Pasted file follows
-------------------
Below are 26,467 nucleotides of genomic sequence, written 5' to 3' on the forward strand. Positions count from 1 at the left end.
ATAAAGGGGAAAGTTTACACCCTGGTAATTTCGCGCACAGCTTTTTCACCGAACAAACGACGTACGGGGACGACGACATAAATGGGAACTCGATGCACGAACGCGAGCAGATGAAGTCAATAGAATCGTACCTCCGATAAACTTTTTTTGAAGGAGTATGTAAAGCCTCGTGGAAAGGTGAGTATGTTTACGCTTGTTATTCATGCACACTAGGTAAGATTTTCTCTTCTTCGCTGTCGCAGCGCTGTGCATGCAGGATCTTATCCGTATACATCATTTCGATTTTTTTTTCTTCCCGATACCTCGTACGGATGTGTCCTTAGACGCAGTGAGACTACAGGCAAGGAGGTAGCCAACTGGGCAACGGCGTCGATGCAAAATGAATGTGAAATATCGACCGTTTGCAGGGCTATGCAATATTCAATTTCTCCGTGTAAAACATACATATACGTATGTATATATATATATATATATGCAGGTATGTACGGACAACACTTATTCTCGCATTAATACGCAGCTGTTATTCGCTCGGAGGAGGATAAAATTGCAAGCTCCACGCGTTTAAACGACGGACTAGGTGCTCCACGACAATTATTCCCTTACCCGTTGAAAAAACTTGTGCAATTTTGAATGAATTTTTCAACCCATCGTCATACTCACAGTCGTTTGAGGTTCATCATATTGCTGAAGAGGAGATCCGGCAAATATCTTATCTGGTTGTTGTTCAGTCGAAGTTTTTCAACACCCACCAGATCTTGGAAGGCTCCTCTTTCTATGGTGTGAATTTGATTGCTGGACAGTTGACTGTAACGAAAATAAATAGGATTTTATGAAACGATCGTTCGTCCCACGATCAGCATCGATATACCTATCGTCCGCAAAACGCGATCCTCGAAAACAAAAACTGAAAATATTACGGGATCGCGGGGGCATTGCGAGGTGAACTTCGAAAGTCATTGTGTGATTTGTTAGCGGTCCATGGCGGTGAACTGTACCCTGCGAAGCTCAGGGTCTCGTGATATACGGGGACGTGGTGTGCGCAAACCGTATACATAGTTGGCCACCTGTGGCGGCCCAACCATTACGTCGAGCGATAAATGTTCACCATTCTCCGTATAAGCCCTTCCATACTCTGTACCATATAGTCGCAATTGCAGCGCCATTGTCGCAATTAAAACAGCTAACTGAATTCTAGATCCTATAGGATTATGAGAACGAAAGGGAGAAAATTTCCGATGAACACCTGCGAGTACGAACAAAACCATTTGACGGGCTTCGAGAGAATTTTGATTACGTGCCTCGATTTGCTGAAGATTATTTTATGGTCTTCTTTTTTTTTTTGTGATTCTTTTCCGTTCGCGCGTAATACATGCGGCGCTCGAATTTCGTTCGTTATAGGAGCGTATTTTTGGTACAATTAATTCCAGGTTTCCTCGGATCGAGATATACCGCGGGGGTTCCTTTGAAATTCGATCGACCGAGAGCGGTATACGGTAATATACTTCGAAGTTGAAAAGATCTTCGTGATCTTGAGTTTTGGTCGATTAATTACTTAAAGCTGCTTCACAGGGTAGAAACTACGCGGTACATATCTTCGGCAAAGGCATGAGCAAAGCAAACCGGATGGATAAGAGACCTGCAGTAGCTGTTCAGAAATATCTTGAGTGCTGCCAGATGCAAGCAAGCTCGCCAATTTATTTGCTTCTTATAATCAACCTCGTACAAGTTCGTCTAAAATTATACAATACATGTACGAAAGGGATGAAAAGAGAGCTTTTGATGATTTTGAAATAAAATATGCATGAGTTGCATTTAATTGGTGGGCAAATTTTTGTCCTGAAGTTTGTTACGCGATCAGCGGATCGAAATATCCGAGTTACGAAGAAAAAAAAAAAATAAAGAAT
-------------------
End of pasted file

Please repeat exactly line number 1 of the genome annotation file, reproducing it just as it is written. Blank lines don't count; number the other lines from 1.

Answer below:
Below are 26,467 nucleotides of genomic sequence, written 5' to 3' on the forward strand. Positions count from 1 at the left end.